In 2010, the equivalent figure was only 776 but rose sharply in recent years; schools said they were unable to pay for specialist staff and equipment.

Meanwhile, the Association of Educational Psychologists, the members of which carry out SEND assessments, estimates that about 200 educational psychologist positions are currently vacant nationwide. Sheffield City Council said that that was one reason for 95 children in its care having to wait longer than a year for their EHCPs in 2016. Further, Sheffield said that it was anxious to “make sure the plans were high quality” while suffering from a lack of resources.

“We take this issue very seriously and are working hard with the families of children with special educational needs and disabilities to make sure that they get the quality assessments and support they need,” Dawn Walton, the director of commissioning, inclusion and learning at Sheffield City Council told the TES.

And while local authorities are duty-bound to provide all the provision contained in the EHCPs, many struggle financially to do so. The gulf between what central government provides for high-needs pupils and what authorities say are needed in the coming year runs into the hundreds of million pounds.

III     Tribunals

Parents/carers who are unhappy with an education, health and care plan (EHCP) that has been issued for their child may appeal.  Towards the end of 2017, the Ministry of Justice revealed that the number of special educational needs and disability (SEND) appeals registered for the Tribunal in 2016-17 had risen by 27% – reaching 4,725, compared to 3,712 in the previous year.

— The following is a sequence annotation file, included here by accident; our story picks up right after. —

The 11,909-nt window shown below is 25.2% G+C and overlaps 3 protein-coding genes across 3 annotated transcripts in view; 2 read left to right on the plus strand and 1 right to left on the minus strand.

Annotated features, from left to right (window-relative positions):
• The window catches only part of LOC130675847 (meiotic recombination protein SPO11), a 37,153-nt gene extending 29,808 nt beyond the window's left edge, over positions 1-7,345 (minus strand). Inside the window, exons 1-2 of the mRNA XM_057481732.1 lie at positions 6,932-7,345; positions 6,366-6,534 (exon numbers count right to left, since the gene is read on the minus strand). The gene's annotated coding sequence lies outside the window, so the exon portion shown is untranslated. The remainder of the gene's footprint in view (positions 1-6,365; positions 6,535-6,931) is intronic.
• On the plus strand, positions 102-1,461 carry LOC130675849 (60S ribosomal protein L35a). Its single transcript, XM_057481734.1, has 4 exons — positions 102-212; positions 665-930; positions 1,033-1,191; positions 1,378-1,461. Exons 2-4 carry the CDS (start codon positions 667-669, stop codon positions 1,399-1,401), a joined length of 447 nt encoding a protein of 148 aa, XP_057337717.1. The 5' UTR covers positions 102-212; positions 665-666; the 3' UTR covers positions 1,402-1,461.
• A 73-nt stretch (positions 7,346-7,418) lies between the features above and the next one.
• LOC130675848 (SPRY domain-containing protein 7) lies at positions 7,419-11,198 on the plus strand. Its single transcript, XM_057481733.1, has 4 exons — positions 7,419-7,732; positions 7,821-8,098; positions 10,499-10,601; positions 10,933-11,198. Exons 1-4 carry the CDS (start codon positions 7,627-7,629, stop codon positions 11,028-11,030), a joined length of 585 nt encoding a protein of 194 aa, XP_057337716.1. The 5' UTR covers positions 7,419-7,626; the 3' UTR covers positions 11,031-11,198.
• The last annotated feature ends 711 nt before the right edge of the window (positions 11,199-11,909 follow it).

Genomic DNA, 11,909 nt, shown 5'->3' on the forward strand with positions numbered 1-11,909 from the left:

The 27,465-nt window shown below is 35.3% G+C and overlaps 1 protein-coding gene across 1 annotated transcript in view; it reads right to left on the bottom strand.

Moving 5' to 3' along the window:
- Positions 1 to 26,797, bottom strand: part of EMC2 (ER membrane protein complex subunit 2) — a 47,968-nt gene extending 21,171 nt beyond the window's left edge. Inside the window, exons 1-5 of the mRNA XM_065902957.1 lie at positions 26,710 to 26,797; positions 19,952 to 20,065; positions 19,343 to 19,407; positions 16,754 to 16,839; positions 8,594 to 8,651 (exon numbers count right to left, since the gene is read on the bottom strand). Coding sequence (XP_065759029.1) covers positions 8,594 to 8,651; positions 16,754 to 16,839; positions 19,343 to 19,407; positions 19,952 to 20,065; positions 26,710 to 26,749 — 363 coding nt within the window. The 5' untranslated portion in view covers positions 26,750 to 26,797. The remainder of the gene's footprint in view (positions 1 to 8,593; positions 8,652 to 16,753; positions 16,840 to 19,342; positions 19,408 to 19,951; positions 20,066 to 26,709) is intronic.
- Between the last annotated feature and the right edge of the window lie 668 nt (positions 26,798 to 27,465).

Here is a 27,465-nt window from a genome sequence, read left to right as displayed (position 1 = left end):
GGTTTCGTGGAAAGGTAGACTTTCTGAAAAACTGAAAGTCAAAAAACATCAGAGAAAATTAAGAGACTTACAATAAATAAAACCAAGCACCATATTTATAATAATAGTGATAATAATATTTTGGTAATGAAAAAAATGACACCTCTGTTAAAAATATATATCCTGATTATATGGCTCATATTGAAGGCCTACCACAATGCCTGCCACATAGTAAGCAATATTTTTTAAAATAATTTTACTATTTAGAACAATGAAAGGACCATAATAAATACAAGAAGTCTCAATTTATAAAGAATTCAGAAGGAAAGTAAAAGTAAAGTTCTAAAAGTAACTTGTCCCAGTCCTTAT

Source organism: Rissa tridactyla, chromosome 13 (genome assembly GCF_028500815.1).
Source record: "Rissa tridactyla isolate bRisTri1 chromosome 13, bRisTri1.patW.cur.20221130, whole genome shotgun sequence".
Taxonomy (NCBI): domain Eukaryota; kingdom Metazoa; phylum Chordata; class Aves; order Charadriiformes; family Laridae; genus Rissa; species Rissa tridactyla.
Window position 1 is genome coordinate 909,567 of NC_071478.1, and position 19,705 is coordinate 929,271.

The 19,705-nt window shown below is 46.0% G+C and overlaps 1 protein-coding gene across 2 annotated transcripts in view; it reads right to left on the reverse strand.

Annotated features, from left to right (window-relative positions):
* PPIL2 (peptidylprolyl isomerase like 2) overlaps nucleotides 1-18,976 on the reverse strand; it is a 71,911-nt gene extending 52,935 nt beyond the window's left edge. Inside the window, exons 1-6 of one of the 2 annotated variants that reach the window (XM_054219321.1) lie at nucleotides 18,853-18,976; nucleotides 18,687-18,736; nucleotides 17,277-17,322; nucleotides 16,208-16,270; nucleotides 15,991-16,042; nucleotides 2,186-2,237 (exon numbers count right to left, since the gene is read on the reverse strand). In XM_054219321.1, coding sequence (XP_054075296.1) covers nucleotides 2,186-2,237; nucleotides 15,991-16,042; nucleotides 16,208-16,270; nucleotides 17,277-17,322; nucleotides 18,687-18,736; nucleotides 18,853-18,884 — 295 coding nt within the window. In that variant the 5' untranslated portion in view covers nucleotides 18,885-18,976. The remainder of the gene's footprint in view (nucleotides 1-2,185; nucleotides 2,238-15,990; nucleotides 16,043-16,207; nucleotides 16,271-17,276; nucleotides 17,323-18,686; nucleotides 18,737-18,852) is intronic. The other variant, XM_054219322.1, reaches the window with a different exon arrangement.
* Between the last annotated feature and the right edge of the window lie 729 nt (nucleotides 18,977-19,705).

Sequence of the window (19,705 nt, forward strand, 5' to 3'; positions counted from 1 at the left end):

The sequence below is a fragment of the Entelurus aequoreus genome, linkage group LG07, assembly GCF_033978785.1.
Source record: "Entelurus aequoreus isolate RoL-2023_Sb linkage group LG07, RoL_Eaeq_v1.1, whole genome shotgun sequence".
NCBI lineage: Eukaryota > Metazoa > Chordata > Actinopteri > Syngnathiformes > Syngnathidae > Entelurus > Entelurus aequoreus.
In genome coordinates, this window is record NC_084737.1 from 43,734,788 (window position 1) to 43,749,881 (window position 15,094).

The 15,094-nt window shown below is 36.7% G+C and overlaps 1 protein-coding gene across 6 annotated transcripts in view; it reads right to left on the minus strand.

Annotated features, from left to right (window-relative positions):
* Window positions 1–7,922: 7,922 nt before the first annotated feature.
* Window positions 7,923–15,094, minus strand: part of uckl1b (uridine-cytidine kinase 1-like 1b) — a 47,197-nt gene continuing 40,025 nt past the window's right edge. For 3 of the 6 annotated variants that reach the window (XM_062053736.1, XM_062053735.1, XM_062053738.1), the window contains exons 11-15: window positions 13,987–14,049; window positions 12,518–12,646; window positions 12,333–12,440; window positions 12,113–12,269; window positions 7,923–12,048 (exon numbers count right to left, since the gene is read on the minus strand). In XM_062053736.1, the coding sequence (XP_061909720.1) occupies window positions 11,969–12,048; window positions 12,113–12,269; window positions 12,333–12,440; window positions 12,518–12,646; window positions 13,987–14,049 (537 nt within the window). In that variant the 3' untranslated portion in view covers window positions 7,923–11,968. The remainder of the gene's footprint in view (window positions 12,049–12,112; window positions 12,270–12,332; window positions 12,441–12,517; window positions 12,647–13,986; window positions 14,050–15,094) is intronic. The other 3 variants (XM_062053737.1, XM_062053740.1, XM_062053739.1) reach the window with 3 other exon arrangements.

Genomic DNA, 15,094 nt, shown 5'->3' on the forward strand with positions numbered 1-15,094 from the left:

More than half (55%) of the appeals related to the content of EHCPs; of the 1,599 that went all the way at the Tribunal rather than being settled out of court, 89% were decided in favour of the children.

In a blog post on the Special Needs Jungle website, Matt Keer, a parent of two deaf children, used research commissioned by the Department for Education to estimate that local authorities had spent about £70 million on handling appeals since the new law came into effect in September 2014.

“It’s painful to consider how much SEND provision £70m could have paid for, or how better off children might have been if this £70m had been invested in better SEND administration,” he wrote.  This is one of the unintended consequences of an Act meant to benefit some of the most disadvantaged youngsters in our society.